Frank Lessiter’s series on mistreatment of horses led to industry, government action.

Frank Lessiter, editor of American Farriers Journal, received the sixth Stephen Barr award for his four-part series, “Soring,” from July/August to December 2008.
“Inventiveness. Insight. Balance. Depth. Impact.” To those five watchwords of the Stephen Barr Award judges, Lessiter’s “Soring” series adds “passion and courage” — in pursuit of a topic little known outside the world of equine shows. Soring is the illegal practice of “injuring a horse’s foot or leg in an attempt to use pain to promote hoof action that judges look for in gaited horse competitions.”

While the American Farriers Journal audience of 7,000 horse-shoers and veterinarians got from his “Soring” series a disturbing examination of the practice, horses got a protector in a world where unsavory operators often get away with their crimes. Those days may be numbered. In response to the series, the Walking Horse Trainers’ Association recommended that the National Horse Show Commission turn to a separate governing body to help the industry deal with soring, and federal regulators are seeking more funding to study the issue.

Behind this movement is the meticulously written and illustrated series by Frank, who founded Lessiter Publications with his wife Pam in 1981. Their company now has nine titles in the equine, agriculture, and athletic industries.

The Michigan State University graduate, a veteran of three other trade publishing houses over a 45-year career, describes his work as “delivering actionable ideas, insights, and information to help advance the lives of our audience.” Often recognized for reporting and photography, he has served as president of American Horse Publications, and remains active in the American Agricultural Editors’ Association.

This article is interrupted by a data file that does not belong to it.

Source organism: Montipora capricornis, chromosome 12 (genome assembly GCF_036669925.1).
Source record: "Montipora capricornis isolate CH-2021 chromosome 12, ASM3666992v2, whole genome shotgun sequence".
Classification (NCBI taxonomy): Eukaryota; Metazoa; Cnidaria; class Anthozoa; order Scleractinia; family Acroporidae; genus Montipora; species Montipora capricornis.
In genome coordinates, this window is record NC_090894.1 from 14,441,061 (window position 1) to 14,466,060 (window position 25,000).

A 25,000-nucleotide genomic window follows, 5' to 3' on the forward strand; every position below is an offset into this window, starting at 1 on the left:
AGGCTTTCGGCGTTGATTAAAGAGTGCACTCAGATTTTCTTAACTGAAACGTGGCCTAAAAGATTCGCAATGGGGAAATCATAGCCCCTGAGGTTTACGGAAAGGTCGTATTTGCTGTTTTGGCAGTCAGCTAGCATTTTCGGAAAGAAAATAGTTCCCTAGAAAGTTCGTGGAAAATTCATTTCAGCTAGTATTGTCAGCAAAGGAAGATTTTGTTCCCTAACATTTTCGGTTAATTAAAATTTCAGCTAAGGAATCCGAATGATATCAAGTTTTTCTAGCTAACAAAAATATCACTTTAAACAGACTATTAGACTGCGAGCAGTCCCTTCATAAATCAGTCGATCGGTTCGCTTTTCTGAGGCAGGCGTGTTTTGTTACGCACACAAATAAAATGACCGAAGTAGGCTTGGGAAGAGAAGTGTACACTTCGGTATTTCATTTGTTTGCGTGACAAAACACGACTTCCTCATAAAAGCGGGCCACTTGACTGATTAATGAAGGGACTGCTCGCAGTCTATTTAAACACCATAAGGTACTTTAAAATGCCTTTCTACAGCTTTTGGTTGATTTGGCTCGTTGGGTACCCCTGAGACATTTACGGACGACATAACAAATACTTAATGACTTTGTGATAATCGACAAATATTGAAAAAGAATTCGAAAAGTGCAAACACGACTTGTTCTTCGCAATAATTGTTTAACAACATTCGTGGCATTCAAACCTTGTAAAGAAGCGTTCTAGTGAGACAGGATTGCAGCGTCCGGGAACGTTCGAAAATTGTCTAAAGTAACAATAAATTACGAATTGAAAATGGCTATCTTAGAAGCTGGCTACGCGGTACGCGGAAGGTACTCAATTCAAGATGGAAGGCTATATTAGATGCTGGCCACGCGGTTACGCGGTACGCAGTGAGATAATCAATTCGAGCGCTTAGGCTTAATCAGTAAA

One judge noted “the sheer scope and ambition of the series, [which] demonstrated a willingness to take some risks at a time when fewer reporters and editors seem willing to do so.” Another remarked on “the writing’s passion and power, which built among readers a sense of anger about this abuse of horses, and the ability of these criminals to get away with it.”

The Stephen Barr Award is named for one of the ASBPE’s most honored journalists, who died of cancer in 2002 at the age of 43. Unlike other ASBPE awards, it honors individual writing from among the best entries in all editorial feature categories, especially work that reflects inventiveness, insight, balance, depth of investigation, and impact on readers. A check for $500 accompanies the award, endowed by Stephen Barr’s parents.

Read Lessiter’s winning series: